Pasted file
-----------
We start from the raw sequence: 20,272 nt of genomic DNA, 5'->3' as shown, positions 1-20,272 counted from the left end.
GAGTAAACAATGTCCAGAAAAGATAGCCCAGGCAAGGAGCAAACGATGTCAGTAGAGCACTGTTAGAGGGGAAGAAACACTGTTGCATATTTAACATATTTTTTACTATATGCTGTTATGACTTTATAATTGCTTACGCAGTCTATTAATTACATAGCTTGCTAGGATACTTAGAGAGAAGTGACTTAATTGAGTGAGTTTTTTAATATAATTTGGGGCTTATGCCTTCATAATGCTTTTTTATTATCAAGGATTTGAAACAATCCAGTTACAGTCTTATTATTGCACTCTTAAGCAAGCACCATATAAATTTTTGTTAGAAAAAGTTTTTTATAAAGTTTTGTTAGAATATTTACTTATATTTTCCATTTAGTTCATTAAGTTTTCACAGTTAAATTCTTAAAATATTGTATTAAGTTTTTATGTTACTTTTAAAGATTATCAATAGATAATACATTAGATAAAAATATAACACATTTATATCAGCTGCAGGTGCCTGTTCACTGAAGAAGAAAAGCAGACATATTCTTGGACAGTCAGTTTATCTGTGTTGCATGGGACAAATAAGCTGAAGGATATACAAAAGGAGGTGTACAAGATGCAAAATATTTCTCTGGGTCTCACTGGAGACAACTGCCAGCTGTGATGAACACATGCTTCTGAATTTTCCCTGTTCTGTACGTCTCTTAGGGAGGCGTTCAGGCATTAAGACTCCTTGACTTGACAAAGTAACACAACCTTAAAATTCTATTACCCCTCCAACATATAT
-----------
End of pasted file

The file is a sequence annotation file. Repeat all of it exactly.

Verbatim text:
We start from the raw sequence: 20,272 nt of genomic DNA, 5'->3' as shown, positions 1-20,272 counted from the left end.
GAGTAAACAATGTCCAGAAAAGATAGCCCAGGCAAGGAGCAAACGATGTCAGTAGAGCACTGTTAGAGGGGAAGAAACACTGTTGCATATTTAACATATTTTTTACTATATGCTGTTATGACTTTATAATTGCTTACGCAGTCTATTAATTACATAGCTTGCTAGGATACTTAGAGAGAAGTGACTTAATTGAGTGAGTTTTTTAATATAATTTGGGGCTTATGCCTTCATAATGCTTTTTTATTATCAAGGATTTGAAACAATCCAGTTACAGTCTTATTATTGCACTCTTAAGCAAGCACCATATAAATTTTTGTTAGAAAAAGTTTTTTATAAAGTTTTGTTAGAATATTTACTTATATTTTCCATTTAGTTCATTAAGTTTTCACAGTTAAATTCTTAAAATATTGTATTAAGTTTTTATGTTACTTTTAAAGATTATCAATAGATAATACATTAGATAAAAATATAACACATTTATATCAGCTGCAGGTGCCTGTTCACTGAAGAAGAAAAGCAGACATATTCTTGGACAGTCAGTTTATCTGTGTTGCATGGGACAAATAAGCTGAAGGATATACAAAAGGAGGTGTACAAGATGCAAAATATTTCTCTGGGTCTCACTGGAGACAACTGCCAGCTGTGATGAACACATGCTTCTGAATTTTCCCTGTTCTGTACGTCTCTTAGGGAGGCGTTCAGGCATTAAGACTCCTTGACTTGACAAAGTAACACAACCTTAAAATTCTATTACCCCTCCAACATATAT